Commercial > COVID-19 updates > Fraud threats and protection strategies > Ransomware fraud

Ransomware is one of the fastest-growing cybercrime threats faced by private and public enterprises around the world. Now fraudsters are exploiting the coronavirus health crisis to ratchet up their assaults even more. Ransomware attacks jumped by 148% in a single month—from February to March 2020.   

All organizations are susceptible to ransomware fraud given the disruption caused by the COVID-19 pandemic. A key vulnerability is the shift to a remote workforce as employees sheltering-in-place use home networks to access company devices, VPNs, and collaboration tools. Ransomware criminals also are targeting government entities and health organizations such as hospitals, testing facilities and local health districts.  

How ransomware infects, spreads, and inflicts acute pain

In a successful ransomware attack, cyber criminals essentially hold your computer hostage, blocking access to your operating system by locking your screen or encrypting important files until you pay a sum of money. The primary mode of penetration is through spear phishing emails that contain malicious links or attachments, as well as compromised websites embedded with malicious code that allows fraudsters to exploit vulnerabilities in your system, gather information, and execute the ransomware.

What makes ransomware especially dangerous is how an infection can spread across a network of computers and mobile devices. After accessing a network, ransomware fraudsters can also steal sensitive data to use as leverage to force ransom payment or raise the price. Perpetrators looking for multiple ways to monetize a breach have even shorted a company’s stock before publicly posting sensitive data.

The impact: tangible and hidden costs

According to a recent report by Emisoft, ransomware demand costs could exceed $1.4 billion in 2020 in the U.S. alone.  Based on an average down time of 16 days, the overall cost of recovery could reach as much as $9.3 billion.    

Some post-attack expenses are less easy to quantify than the cost of ransom. They include: brand reputation and related lost sales and revenue; impacts to contractual obligations, data breach processes and notifications; operational costs; and attack mitigation, recovery, and future prevention.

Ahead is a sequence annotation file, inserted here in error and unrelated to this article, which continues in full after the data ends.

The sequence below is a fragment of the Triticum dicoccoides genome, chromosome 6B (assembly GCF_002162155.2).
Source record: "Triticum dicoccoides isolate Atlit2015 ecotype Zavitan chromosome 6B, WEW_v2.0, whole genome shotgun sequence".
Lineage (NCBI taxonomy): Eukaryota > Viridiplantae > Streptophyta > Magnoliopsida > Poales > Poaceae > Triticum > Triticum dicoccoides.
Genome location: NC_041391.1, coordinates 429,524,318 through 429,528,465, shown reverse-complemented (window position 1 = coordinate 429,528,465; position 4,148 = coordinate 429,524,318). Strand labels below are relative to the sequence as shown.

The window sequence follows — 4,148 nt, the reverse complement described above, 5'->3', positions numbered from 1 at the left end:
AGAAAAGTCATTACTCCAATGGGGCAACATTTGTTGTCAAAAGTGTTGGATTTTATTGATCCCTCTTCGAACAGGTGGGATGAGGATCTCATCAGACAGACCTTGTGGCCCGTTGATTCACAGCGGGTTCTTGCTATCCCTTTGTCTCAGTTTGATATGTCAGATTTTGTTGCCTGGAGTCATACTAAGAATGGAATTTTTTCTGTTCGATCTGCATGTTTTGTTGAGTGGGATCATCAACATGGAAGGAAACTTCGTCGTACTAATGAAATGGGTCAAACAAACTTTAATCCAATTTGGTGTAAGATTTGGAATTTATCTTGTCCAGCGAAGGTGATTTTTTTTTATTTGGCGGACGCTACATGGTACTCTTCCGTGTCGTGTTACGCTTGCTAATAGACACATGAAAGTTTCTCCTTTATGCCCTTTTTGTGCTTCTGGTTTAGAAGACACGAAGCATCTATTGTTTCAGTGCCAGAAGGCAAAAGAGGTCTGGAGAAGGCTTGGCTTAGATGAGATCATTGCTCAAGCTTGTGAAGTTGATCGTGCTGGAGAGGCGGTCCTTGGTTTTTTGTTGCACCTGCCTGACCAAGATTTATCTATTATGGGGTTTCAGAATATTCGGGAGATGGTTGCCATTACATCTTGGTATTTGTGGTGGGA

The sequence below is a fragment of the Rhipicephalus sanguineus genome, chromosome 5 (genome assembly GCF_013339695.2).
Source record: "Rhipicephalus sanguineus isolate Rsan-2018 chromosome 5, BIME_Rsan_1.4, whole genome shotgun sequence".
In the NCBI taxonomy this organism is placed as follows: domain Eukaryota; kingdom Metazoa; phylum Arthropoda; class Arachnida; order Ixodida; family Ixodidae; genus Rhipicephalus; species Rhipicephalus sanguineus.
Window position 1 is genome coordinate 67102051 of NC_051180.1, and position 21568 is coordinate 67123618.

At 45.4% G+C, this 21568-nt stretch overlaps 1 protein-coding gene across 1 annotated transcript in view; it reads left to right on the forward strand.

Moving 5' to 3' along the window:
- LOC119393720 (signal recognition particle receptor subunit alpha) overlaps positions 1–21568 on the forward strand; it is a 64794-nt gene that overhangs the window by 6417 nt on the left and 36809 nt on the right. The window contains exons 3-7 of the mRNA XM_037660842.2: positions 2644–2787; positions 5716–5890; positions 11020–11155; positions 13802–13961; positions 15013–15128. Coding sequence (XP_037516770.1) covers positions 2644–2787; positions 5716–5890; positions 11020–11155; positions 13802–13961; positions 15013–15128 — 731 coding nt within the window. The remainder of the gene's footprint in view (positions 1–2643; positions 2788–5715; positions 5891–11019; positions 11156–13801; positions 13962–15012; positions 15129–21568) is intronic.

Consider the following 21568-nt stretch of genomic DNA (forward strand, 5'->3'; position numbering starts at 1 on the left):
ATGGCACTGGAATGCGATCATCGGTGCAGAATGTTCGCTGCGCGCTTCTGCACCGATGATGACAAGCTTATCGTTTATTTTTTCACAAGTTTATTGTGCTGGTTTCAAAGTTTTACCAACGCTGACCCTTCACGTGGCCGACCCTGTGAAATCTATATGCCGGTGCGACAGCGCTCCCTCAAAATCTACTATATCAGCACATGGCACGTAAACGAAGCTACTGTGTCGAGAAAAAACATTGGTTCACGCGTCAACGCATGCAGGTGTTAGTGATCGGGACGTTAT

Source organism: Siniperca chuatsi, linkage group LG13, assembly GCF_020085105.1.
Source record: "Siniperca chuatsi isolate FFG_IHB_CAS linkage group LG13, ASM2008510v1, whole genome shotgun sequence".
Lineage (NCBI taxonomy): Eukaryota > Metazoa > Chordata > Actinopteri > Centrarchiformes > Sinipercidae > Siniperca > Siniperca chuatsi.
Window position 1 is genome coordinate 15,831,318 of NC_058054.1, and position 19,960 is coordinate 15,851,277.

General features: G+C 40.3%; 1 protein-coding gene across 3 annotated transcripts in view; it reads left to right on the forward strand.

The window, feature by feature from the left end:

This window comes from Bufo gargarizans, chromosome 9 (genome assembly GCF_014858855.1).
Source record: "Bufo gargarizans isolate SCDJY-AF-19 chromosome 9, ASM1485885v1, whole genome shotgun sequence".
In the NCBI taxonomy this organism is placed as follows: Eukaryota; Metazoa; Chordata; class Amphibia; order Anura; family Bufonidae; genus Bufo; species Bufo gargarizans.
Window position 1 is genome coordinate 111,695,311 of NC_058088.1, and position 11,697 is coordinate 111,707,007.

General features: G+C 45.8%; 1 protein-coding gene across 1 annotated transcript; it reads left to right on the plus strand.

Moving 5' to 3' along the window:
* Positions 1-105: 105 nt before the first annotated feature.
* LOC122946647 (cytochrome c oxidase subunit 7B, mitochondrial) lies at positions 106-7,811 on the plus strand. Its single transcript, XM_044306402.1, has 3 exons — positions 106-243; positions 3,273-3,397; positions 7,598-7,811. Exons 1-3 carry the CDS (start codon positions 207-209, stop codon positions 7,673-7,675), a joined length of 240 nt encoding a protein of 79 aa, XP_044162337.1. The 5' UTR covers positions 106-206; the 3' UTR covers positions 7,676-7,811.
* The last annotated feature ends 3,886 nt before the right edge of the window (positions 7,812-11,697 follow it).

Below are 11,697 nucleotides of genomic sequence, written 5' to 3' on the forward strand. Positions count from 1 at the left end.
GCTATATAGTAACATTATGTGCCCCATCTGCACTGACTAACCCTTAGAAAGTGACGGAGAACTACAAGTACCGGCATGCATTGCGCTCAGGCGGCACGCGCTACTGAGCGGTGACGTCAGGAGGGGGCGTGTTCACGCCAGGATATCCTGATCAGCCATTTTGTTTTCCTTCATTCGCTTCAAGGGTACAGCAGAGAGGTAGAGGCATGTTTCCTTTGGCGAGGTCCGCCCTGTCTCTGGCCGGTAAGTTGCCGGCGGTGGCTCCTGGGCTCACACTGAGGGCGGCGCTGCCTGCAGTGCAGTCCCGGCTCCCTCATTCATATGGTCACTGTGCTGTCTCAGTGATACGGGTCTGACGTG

Take steps to help protect your company

Make sure to take steps to help protect your organization from attack. 

For example:    

  • Educate employees on the threat and necessary precautions.
  • Regularly back up data and store a secure copy of it offline.  
  • Segment networks so that it is more difficult for ransomware to spread across systems. 
  • Implement firewalls and strong spam filters, as well as measures to keep your software and operating systems updated. Make sure that anti-malware software is up-to-date.
  • Patch known vulnerabilities in your operating systems and applications.
  • Treat a ransomware incident as a data breach incident.  
  • Make sure you have plans and contingencies in place to address the different scenarios associated with this threat. This includes any potential impact from ransomware attacks directed to third-party providers, especially third-party tech companies engaged by your business. 
  • Discuss ways to increase security with your IT team. Make sure to communicate any new security measures to all employees.

Stay vigilant to protect against the heightened threat of ransomware during the COVID-19 pandemic.